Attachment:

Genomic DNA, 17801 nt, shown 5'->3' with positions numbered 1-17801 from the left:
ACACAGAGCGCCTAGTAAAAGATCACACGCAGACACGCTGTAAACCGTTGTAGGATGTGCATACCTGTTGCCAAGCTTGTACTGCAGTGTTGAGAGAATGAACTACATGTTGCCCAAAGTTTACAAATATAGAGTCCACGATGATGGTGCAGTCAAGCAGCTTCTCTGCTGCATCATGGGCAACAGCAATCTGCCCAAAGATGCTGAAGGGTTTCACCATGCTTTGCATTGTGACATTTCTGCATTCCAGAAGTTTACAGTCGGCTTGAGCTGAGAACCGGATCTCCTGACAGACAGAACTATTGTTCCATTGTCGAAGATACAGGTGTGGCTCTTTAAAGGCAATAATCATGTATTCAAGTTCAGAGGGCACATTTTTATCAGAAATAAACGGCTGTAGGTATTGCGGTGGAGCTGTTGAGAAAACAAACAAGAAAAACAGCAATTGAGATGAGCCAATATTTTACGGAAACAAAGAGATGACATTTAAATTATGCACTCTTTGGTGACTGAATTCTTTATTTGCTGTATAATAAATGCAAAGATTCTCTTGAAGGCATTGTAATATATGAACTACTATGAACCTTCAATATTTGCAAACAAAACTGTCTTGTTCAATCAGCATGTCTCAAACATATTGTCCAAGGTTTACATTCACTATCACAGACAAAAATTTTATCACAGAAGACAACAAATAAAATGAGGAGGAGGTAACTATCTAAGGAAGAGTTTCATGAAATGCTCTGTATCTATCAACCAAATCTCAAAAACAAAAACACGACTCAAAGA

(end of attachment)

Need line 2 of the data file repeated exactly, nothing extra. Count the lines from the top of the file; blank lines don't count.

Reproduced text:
ACACAGAGCGCCTAGTAAAAGATCACACGCAGACACGCTGTAAACCGTTGTAGGATGTGCATACCTGTTGCCAAGCTTGTACTGCAGTGTTGAGAGAATGAACTACATGTTGCCCAAAGTTTACAAATATAGAGTCCACGATGATGGTGCAGTCAAGCAGCTTCTCTGCTGCATCATGGGCAACAGCAATCTGCCCAAAGATGCTGAAGGGTTTCACCATGCTTTGCATTGTGACATTTCTGCATTCCAGAAGTTTACAGTCGGCTTGAGCTGAGAACCGGATCTCCTGACAGACAGAACTATTGTTCCATTGTCGAAGATACAGGTGTGGCTCTTTAAAGGCAATAATCATGTATTCAAGTTCAGAGGGCACATTTTTATCAGAAATAAACGGCTGTAGGTATTGCGGTGGAGCTGTTGAGAAAACAAACAAGAAAAACAGCAATTGAGATGAGCCAATATTTTACGGAAACAAAGAGATGACATTTAAATTATGCACTCTTTGGTGACTGAATTCTTTATTTGCTGTATAATAAATGCAAAGATTCTCTTGAAGGCATTGTAATATATGAACTACTATGAACCTTCAATATTTGCAAACAAAACTGTCTTGTTCAATCAGCATGTCTCAAACATATTGTCCAAGGTTTACATTCACTATCACAGACAAAAATTTTATCACAGAAGACAACAAATAAAATGAGGAGGAGGTAACTATCTAAGGAAGAGTTTCATGAAATGCTCTGTATCTATCAACCAAATCTCAAAAACAAAAACACGACTCAAAGA